On one way of talking about a traditional metaethical topic, realists accept that some items appear on the list of what exists in the moral or more broadly normative domain of inquiry. They then divide over whether those items are like what science and experience suggest that all other items on the list of what exists across all domains are like – naturalistic and secular. Reductive naturalists answer this further question affirmatively. Why don’t nonnaturalists? I explore the answer that it’s (...) because normative entities are “just too different” in the sense that they are countably different things. However, I argue that this answer rests on the subtle presupposition that the normative domain doesn’t also contain uncountable entities of the sort that analytic metaphysicians call “stuff”. Taking intuitions of difference seriously points the way to a novel form of metaethical reductive naturalism. The key is to identify the stuff that matters. (shrink)
Upon doing something generous for someone with whom you are close, some kind of reciprocity may be appropriate. But it often seems wrong to actually request reciprocity. This chapter explores the wrongness in making these requests, and why they can nevertheless appear appropriate. After considering several explanations for the wrongness at issue (involving, e.g. distinguishing oughts from obligation, the suberogatory, imperfect duties, and gift-giving norms), a novel proposal is advanced. The requests are disrespectful; they express that their agent insufficiently trusts (...) the hearer to recognize their own reasons to reciprocate, and the close relationship between them morally requires this kind of trust. This proposal is articulated and situated in the recent discussion of the normativity of requests. The chapter concludes by explaining how these requests may appear appropriate. Agents in these relationships often have standing to make requests, though the standing is lacking in these particular cases. (shrink)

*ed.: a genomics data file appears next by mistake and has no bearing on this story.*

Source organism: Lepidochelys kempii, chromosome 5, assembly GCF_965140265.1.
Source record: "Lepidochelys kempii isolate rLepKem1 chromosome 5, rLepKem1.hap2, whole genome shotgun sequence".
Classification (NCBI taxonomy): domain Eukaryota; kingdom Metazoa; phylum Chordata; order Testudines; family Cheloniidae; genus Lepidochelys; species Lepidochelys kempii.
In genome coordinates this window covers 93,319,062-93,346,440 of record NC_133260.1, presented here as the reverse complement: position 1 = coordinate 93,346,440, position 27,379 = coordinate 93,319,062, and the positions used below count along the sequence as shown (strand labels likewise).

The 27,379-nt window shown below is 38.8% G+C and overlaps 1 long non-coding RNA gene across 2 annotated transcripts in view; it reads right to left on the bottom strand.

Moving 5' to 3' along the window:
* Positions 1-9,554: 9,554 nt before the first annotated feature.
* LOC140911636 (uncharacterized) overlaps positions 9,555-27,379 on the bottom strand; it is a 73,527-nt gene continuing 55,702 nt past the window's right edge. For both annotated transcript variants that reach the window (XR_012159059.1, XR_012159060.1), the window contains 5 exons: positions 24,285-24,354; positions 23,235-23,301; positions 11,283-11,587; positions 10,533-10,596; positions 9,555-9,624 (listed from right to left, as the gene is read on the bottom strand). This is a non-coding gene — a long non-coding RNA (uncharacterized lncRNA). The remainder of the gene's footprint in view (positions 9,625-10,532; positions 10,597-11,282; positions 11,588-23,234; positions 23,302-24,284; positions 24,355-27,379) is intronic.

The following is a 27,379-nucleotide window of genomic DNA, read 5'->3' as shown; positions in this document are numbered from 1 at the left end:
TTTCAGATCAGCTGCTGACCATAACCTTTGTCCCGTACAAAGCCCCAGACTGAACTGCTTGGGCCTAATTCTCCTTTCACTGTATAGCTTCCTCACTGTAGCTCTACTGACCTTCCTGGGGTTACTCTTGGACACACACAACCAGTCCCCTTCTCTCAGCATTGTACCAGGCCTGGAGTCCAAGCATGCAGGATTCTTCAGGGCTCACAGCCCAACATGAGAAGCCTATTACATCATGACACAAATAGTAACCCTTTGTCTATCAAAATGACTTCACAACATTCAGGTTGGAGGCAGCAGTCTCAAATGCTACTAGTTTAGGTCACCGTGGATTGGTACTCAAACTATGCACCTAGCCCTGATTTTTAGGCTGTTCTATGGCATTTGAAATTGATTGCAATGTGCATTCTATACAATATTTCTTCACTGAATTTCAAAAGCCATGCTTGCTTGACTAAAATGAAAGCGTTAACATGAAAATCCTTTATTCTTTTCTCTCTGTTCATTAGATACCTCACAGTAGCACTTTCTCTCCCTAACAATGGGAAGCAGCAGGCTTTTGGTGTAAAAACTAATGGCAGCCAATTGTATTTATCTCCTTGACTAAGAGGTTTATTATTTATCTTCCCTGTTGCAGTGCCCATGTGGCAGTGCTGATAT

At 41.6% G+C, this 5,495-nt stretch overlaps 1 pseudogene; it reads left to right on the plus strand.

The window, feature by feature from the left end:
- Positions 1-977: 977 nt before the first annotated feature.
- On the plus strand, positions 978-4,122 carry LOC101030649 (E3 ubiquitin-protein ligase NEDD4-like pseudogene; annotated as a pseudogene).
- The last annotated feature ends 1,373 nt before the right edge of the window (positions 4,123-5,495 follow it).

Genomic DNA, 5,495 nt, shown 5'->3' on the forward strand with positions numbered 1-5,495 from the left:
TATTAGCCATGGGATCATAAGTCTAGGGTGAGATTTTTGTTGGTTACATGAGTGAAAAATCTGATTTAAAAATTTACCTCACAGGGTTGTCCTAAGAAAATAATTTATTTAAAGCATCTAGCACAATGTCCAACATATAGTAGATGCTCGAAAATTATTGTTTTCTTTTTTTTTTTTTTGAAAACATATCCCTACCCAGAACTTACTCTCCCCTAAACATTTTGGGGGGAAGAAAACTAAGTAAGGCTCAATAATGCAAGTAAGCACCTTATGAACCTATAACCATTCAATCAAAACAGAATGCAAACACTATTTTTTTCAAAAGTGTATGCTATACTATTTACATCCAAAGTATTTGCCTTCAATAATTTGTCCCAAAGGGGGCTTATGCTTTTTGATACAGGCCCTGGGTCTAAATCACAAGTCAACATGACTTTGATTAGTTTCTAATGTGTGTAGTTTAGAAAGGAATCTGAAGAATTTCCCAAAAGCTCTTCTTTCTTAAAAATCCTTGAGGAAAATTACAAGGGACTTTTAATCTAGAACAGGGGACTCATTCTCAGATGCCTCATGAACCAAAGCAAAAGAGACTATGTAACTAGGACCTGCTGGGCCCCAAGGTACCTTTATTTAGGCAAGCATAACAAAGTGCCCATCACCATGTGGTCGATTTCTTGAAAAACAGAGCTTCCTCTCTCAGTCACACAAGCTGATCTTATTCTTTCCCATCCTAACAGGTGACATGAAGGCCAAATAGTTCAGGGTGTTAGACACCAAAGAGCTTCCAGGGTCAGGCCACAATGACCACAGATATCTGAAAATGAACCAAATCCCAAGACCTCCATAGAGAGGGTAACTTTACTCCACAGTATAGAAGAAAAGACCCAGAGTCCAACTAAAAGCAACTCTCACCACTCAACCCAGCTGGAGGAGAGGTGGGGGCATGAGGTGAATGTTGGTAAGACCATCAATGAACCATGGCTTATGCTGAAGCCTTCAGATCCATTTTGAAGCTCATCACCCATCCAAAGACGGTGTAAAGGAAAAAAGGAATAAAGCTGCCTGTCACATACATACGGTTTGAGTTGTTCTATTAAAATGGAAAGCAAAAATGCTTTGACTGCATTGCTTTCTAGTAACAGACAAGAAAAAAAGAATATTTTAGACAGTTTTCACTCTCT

When asked which of our concepts are normative concepts, metaethicists would be quick to list such concepts as GOOD, OUGHT, and REASON. When asked why such concepts belong on the list, metaethicists would be much slower to respond. Matti Eklund is a notable exception. In his recent book, Choosing Normative Concepts, Eklund argues by elimination for “the Normative Role view” that normative concepts are normative in virtue of having a “normative role” or being “used normatively”. One view that Eklund aims (...) to eliminate is “the Metaphysical view” that normative concepts are normative in virtue of referring to normative properties. In addition to arguing that Eklund’s objection looks doubtful by its own lights, we argue that there are several plausible versions of the Metaphysical view that Eklund doesn’t eliminate, defending various claims about normative concepts and their relationships to deliberation, competence, reference, and possession along the way. (shrink)
There’s a long but relatively neglected tradition of attempting to explain why many researchers working on the nature of phenomenal consciousness think that it’s hard to explain.1 David Chalmers argues that this “meta-problem of consciousness” merits more attention than it has received. He also argues against several existing explanations of why we find consciousness hard to explain. Like Chalmers, we agree that the meta-problem is worthy of more attention. Contra Chalmers, however, we argue that there’s an existing explanation that is (...) more promising than his objections suggest. We argue that researchers find phenomenal consciousness hard to explain because phenomenal concepts are complex demonstratives that encode the impossibility of explaining consciousness as one of their application conditions. (shrink)
In Unbelievable Errors, Bart Streumer argues via elimination for a global error theory, according to which all normative judgments ascribe properties that do not exist. Streumer also argues that it is not possible to believe his view, which is a claim he uses in defending his view against several objections. I argue that reductivists and nonreductivists have compelling responses to Streumer's elimination argument – responses constituting strong reason to reject Streumer’s diagnosis of any alleged incredulity about his error theory.